The Numbers Behind - How Kota's 3 Year Odyssey to the IWGP Title was derailed yet again.
In 2018, Kota Ibushi got to the final of the G1 after winning his block and was denied what would have been an incredibly special clash with Kenny Omega at Wrestle Kingdom 13. Hiroshi Tanahashi went on to face Kenny Omega and the 1 on 1 showdown between Omega and Ibushi for the title never happened.
Then in 2019 he righted that wrong, somewhat, and defeated Jay White in the final of the G1 Climax to, in theory, set up a clash with Kazuchika Okada for the IWGP Heavyweight Championship. However this G1 victory was somewhat distilled by talk of 'Double Gold' leading to Tetsuya Naito and Jay White joining Okada and Ibushi in a two day tournament at the 2-day Wrestle Kingdom 14 event. At which Ibushi would fail to defeat Okada on the first night and would be humbled by that man again, Jay White.
Fast-forward to 2020, under extraordinary circumstance Kota Ibushi achieved an extraordinary feat by making the G1 final for the third year in a row and winning the entire G1 for the second year in a row. However whilst doing that he lost a block match to Jay White, giving White the opportunity to challenge him for the briefcase. This is normal, in fact it had happened 16 times previous and the momentum of the G1 winners of the past had always allowed them to vanquish their challengers on each of those 16 times.
Surely 2020 wouldn't manage to ruin Kota Ibushi's storied quest to finally win the IWGP Heavyweight championship at Wrestle Kingdom 15 in 2021?
Throughout the G1, Kota Ibushi tended to take more damage than he dished out and this trend continued into this match. In fact Jay White dominated the match to a point that at the end of all 18 minutes and 47 seconds of it he had accrued 71% of the offence. During the G1, Ibushi's average percentage of match offence was 45% (15th/20 competitors) and over the course of the tournament he took 129 offensive moves than he managed to hit his opponent with.
The big difference in offence in this match is the strikes with White almost trebling Ibushi's tally. In the G1, Ibushi had a per hour strike rate of 205.4 (4th/20 competitors) which equates to 64.3 strikes for a 18:47 match. Meaning his total of 20 strikes against Jay White was substantially down from his G1 average.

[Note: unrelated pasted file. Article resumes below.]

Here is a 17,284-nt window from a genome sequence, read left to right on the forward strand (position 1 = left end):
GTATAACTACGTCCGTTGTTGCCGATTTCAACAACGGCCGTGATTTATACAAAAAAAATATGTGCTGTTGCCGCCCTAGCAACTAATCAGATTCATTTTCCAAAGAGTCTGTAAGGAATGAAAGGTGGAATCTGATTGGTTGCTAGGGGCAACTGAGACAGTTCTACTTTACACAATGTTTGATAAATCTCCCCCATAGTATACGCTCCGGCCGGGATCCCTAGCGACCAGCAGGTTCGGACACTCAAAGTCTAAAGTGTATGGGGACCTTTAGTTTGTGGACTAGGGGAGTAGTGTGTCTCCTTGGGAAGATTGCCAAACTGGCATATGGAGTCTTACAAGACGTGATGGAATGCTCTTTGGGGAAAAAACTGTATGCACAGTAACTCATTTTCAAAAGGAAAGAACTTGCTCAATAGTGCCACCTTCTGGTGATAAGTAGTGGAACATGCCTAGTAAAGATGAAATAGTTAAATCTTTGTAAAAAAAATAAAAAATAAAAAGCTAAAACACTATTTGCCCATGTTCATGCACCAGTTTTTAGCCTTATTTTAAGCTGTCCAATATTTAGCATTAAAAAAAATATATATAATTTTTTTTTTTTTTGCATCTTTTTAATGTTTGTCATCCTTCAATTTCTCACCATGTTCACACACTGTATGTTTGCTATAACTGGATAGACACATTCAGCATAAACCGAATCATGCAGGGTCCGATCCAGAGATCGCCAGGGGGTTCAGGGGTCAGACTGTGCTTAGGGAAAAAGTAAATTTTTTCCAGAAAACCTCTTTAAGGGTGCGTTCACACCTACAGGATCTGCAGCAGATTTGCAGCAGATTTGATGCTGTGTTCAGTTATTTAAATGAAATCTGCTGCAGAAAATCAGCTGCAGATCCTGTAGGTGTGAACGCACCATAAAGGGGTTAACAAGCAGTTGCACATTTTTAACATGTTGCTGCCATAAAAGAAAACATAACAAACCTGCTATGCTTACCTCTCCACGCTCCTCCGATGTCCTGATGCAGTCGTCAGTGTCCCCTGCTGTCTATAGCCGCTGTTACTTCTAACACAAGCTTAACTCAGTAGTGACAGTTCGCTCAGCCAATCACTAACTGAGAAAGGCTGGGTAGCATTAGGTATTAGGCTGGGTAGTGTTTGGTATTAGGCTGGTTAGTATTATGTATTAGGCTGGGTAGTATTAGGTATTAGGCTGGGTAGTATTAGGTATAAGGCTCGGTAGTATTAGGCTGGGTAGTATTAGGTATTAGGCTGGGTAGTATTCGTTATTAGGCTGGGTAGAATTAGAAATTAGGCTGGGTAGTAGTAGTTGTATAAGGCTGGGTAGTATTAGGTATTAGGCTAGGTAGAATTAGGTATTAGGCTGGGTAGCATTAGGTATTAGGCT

The other notable difference to his G1 run is his lack of submission use against Jay White. In the G1, Ibushi used the 13th most submission time out of the 20 competitors across both blocks with 60 seconds of submission per 60 minutes of wrestling. In this match you would expect 19 seconds if he was to match his G1 average as opposed to the 0 he managed.
With all this being said, the elephant in the room really is those 12 fouls compared to Ibushi's 0. In the G1, rule-breakers were not rewarded in the end with finalists Ibushi and SANADA using the 2nd and 4th least fouls in the tournament respectively. Yet at the end of this match Jay White won by utilising the ropes out of view of the referee.
Unfortunately in the world of professional wrestling cheating is a factor and wrestlers need to insolate themselves from falling victim to this by performing at an elite level. Had Kota Ibushi performed better in the ring against Jay White at Power Struggle, he may still have the IWGP title shot at Wrestle Kingdom and the opportunity to right the wrongs of the past 2 years.
Hopefully all is not lost for Kota Ibushi and he can find a way to regain what Jay White has stolen from him.
For all the statistics from the G1 Climax 30 check out this article!